On Friday, March 9, we unanimously adopted a resolution for the benefit of Georgia’s schools, teachers and students. House Resolution 1162 would establish the House Study Committee on the Establishment of a State Accreditation Process to explore whether a state accreditation process for Georgia’s public schools and school systems should be formed. Currently, there is no state entity that is responsible for accrediting Georgia’s primary and secondary public schools and local school systems, and as a result, most of these schools and school systems seek accreditation through private organizations. The five-member study committee would explore the resources and structure needed for a state accreditation entity, as well as any obstacles that would need to be addressed and how such an entity would interact with existing private accreditation agencies. The study committee would also analyze ways to align accreditation review with charter renewal for charter systems and contract renewal for strategic waivers school systems; examine the possibility of establishing a state process to annually review system charters and contracts; study potential consequences of losing state accreditation; and explore the possibility of establishing a school board review commission. Should the study committee adopt any specific findings or recommendations, including suggestions for proposed legislation, the study committee’s chairperson would file a report by Dec. 1, 2018, the date upon which the study committee would be abolished. This study committee would ultimately help our state determine if a state accreditation process would be beneficial to our education system. I look forward to hearing the committee’s findings next year.
House Bill 159
On Monday, March 5, Governor Nathan Deal signed into law one of the House’s most important bills this session, House Bill 159. This bill will significantly update and modernize Georgia’s adoption laws for the first time in nearly three decades. HB 159 will streamline and expedite all types of adoptions in Georgia. State Representative Bert Reeves (R-Marietta) spent nearly two-and-a-half years refining the bill, which has been a top priority in the House for the past two legislative sessions. It has passed the House unanimously three times. The new adoption laws will increase efficiencies in every aspect of Georgia adoption, and these additions and revisions to our adoption code will bring Georgia up to speed with the rest of the country. Our state’s updated adoption code will benefit every family going through the adoption process and every child in Georgia in need of adoption. This groundbreaking legislation will go into effect on Sept. 1, 2018.
The General Assembly is in the final stretch of the 2018 legislative session. The last day of session (Day 40) is March 29, with only a few weeks left to finish our legislative business. My colleagues in the House, as well as our Senate counterparts, will be hard at work to ensure that we pass meaningful legislation for the people of our great state. Call or email me if you have any questions or concerns regarding any current or upcoming legislation. My Capitol office is located at 220 State Capitol Atlanta, GA 30334, my office phone number is 404-656-5912, and I can be reached via email at email@example.com. Thank you for allowing me to serve as your representative.Read More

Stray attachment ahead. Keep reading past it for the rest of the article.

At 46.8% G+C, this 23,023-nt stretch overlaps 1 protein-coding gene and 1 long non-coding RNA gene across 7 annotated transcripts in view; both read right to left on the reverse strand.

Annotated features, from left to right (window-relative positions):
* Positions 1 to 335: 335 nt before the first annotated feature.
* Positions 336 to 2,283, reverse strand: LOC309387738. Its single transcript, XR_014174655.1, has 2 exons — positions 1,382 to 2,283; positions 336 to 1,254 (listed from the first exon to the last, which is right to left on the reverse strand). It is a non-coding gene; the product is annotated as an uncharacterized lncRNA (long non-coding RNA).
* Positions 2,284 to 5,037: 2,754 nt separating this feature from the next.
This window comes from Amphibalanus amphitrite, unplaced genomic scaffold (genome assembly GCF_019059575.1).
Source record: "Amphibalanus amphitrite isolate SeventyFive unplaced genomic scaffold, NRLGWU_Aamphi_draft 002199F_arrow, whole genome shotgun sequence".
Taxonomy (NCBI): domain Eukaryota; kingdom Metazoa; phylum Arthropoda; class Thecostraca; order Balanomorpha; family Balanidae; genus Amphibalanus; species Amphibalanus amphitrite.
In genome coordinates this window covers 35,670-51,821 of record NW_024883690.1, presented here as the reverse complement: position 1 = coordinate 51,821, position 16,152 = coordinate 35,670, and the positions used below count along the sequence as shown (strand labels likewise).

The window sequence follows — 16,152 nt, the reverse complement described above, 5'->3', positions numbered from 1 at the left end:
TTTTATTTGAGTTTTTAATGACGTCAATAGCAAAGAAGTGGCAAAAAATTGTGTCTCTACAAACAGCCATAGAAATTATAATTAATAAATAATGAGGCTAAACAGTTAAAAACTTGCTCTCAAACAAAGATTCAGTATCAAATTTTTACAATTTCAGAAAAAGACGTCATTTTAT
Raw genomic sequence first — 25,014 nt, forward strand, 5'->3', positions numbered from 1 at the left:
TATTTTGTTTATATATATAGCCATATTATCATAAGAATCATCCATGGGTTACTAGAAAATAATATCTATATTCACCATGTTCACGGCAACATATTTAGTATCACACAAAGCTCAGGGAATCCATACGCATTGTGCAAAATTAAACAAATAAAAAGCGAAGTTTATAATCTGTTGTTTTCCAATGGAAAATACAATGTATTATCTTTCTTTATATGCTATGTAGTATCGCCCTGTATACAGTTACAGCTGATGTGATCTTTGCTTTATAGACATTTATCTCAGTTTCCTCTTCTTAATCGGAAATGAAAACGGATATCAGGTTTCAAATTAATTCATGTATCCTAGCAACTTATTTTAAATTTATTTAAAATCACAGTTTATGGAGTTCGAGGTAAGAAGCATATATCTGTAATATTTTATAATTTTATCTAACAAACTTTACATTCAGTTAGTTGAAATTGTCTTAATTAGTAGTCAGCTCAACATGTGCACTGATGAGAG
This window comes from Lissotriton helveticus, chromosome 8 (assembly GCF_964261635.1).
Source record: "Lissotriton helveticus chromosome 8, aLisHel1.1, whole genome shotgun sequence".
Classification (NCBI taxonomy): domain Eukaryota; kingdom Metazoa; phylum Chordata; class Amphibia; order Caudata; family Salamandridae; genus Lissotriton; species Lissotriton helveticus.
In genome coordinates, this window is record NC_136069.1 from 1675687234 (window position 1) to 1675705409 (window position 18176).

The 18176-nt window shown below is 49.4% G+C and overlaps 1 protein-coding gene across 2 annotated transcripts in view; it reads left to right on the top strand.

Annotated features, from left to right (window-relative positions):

Next Wednesday, September 16, 2015, there will be two debates on CNN for the Republican Primary. The first will be at 6pm ET, and the second at 8pm ET. The candidates will continue to discuss their views on the issues and will include: Perry, Santorum, Jindal, Pataki, and Graham at 6pm, followed by: Trump, Bush, Walker, Huckabee, Carson, Cruz, Rubio, Paul, Christie, Kasich, and Fiorina at 8pm.
The moderators will be: Jake Tapper, Dana Bash and Hugh Hewitt.
I’m interested in getting your opinions, so be sure to tune in!Read More
It is that time again! It is time to go back to school for many Georgia counties.
- Newton County Schools begins THIS Friday, July 31st!
- Henry County schools begin this Monday, August 3rd!
- Butts County schools begin Wednesday, August 5th!
Just a friendly reminder that this weekend is sales-tax free for school-related items — Friday, July 31 through Saturday, August 1!
Children really are our future, and it is important for their success to be nurtured and encouraged to learn continually. A well-educated youth makes for a well-rounded adult, who can make informed decisions. I hope everyone has a fantastic school year!Read More
Independence Day, or the Fourth of July, is a busy time for me and my family, and a joyous time for us as a country. It was on this day in 1776 that the Declaration of Independence was signed by 56 members of the second Continental Congress, and the United States declared its independence from Great Britain. Many Americans celebrate this day by shooting fireworks, attending patriotic-themed parades, going to fairs, sporting events, or family reunions. Georgia is no different, and uses its many attractions to honor this special day.
Atlanta will host the 10-kilometer Peachtree Road Race, as it has every year since 1970. This is a tradition that many Georgians, as well as people across the nation look forward to; there is a patriotic laser show at Stone Mountain, a special fireworks viewing at the Georgia Aquarium, as well as at Centennial Park. With so many celebrations happening, it can be easy to forget how many people gave their all for our freedom. I want all of you to celebrate this joyous day with family traditions and have a restful day off of work, but I also want to challenge you to remember the sacrifices of our great military that fought, and continue to fight to keep our country free. From my family to yours, have a safe, and happy Independence Day.
Photo credit: ShutterstockRead More
Photo Credit: Shutterstock.com
The official start of summer is still about two weeks away, but here in Georgia, it definitely feels like summer has been upon us for months now. With the summer season comes fun times with family, friends, time off for vacation, and many patriotic themed holidays. One such holiday, and probably the most widely celebrated in the United States, is the Fourth of July, or Independence Day.